Guilford Republicans reject tea-party candidate
Guilford County Republicans elected Al Bouldin as their next chairman by a vote of 119 to 97 during their county convention on Monday night, denying a bid by tea-party activist Jeff Hyde. The election of Bouldin, who announced his candidacy only two days ago following the surprise withdrawal of Theresa Yon, marks a setback for Conservatives for Guilford County, a tea-party inspired group. Hyde, the group’s co-founder, had pledged to push the party in a more conservative direction. Bouldin will lead the party with Jon Firebaugh as vice chair, Nancy Bishop as secretary, Hallie Jessup as treasurer and Michael Picarelli as executive director.
Leaving the party convention, which was held at Vandalia Christian School outside of Greensboro, Conservatives for Guilford County members expressed disappointment, but pledged to remain active. “I think the party would be much better if it was Jeff Hyde,” said Isabella Adkins. “I will be just as active as I was before.” After the vote, Bouldin pledged to unite the party.
“I’ve worked in the past with Conservatives for Guilford County and Freedom Works and within the Republican Party,” he said. “Starting tomorrow, I expect to reach out to these people.” Bouldin attributed the strong feelings surrounding this contest to the heightened stakes of next year’s presidential election. “This is a very important election cycle, and everybody knows it,” he said.
“As Republicans we’re all united in our desire to advance conservative principles and help Republican candidates win.” Former state representative Laura Wiley nominated winning candidate Bouldin. Delegates said this county party election was more divisive than past contests. As a mark of the raw feelings surrounding the race, outgoing Executive Director Tony Wilkins said Hyde called him out during his speech. Wilkins quoted Hyde as saying that Wilkins can hang out with Nancy Vaughan, Jordan Green and Ed Cone, while Hyde will hang out with Thomas Jefferson.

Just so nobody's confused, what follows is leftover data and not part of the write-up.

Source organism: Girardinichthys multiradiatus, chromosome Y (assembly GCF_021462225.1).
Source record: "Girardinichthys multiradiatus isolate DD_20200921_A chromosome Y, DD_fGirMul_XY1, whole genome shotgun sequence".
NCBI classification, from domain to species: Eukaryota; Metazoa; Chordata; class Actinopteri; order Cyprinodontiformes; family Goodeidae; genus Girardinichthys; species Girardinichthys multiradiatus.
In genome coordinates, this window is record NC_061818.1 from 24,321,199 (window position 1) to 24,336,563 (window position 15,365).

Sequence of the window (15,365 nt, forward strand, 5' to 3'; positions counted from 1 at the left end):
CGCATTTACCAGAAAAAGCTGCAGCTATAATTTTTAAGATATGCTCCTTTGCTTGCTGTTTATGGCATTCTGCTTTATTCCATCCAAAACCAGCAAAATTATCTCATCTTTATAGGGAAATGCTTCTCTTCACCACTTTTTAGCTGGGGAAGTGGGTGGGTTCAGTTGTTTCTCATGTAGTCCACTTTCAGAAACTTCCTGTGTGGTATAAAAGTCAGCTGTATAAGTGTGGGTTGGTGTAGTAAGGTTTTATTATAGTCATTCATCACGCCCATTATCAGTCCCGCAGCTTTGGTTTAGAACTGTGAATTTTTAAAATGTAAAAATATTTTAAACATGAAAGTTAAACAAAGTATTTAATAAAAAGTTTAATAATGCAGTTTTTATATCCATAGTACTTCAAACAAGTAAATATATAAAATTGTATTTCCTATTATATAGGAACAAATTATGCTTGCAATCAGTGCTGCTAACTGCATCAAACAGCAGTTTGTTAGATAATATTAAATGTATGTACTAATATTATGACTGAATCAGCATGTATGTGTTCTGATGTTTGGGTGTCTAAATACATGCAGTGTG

The remark referenced this reporter, blogger Ed Cone and Nancy Vaughan, an unaffiliated Greensboro City Council member, who is married to Don Vaughan, a Democrat who fended off a challenge for his NC Senate seat last year. Celebrating the outcome afterward with friends at Stumble Stilskins, Yon likened her withdrawal from the race to a football endaround. “I had become a figure that was being attacked,” she said. “I wanted my team to win. I felt like they were the best ones for the party. Wednesday morning I started to worry they might not win, and I felt guilty that they might not win because of me.”
Yon said Hyde supporters had been making calls to Republican regulars predicting that if elected she would be exclusionary and unwelcoming. More recently, she said some of Hyde’s supporters made false statements to the effect that she would be a “puppet” for Marcus Kindley, a former county party chairman. “About four days after the precinct organization meeting, Jeff Hyde called me to tell me he was running,” she said. “He said to me on the phone: ‘Theresa, you’ll be exclusionary, unwelcoming, controlling and ungracious.’ I’ll never forget those four words.”
Prior to Hyde declaring his candidacy for county chair, Yon and Adkins had discussed the possibility of Adkins being appointed precinct organization chair for the county. Yon said in an e-mail on Tuesday that Adkins requested appointment to the position, and that she in turn set three basic conditions — that Adkins maintain a certain level of decorum when addressing the Guilford County Commission, that Adkins not speak to the press as a representative of the Republican Party and that she resign as treasurer of Conservatives for Guilford County.
Adkins notified Yon that she was no longer interested in the position of precinct organization chair in a Feb. 17 letter.
“Your request of me not to hold up a sign during a county commissioners or city council meeting violates my freedom of speech, which is protected by the Constitution of the United States,” she wrote.
“I cannot be part of a political class that is concerned with decorum and optics while the liberals are organizing neighborhood by neighborhood, institution by institution and taking over our country,” Adkins added.